Aug 8, 2012 2:00 AM
TUCSON - The News 4 Tucson Investigators discovered in court records a Tucson corporation received a check for $17,175.30. It wasn't supposed to receive this check but its manager deposited it anyway.
And who paid it? You, the taxpayer essentially paid for it, because the check was issued by Pima County.
The check was supposed to go to New Beginnings for Women and Children. Instead, it was sent to New Beginnings L.L.C., another company registered with the county, but according to county records was never awarded a contract.
Tom Burke, Director of the Pima County Department of Finance and Risk Management, tells us via email the mistake occurred because of the two companies' almost identical names and a simple coding mistake. Staff later caught the mistake and paid the correct company. Mr. Burke also explains this was only one occurrence out of tens of thousands of payments Pima County has issued.
So is this a case of Finders Keepers?
"If you've been unjustly enriched by receiving property or money that didn't rightfully belong to you," explains attorney Michael McGrath a private Tucson attorney specializing in financial concerns , "either the party that sent it to you, or the party who was to properly have received it, have the right to come to you and have you give up that money."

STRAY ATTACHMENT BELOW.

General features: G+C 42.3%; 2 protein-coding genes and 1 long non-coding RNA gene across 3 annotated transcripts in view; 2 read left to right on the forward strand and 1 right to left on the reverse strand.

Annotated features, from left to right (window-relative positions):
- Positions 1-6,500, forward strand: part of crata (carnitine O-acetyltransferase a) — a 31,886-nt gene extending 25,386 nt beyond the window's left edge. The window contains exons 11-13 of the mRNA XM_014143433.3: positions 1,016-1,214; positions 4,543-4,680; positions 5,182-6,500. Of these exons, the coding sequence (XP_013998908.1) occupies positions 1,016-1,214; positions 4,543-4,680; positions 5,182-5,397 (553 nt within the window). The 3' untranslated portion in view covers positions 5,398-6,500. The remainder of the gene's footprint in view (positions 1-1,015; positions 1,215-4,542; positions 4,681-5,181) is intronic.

McGrath goes on to say, as consumers when there's a charge on our credit card we didn't authorize, we can expect those charges to be reversed.
"The flip side of the coin is though; the law also provides a remedy if we take something that we're not entitled to. They're going to be able to get that property and money back from us."
Court records identify the man who deposited the check as George Rushing. The Investigators paid him a visit. Mr. Rushing told us he worked it out with the county but declined to an on camera interview.
The county says Mr. Rushing did enter an agreement to repay but failed to make any payments. A default judgment was filed for even more money and the county will attempt to collect on the judgment. In the judgment, the county is now seeking over $18,000.
"That could easily increase to several thousand dollars more in accrual of interest and collections fees," says McGrath.
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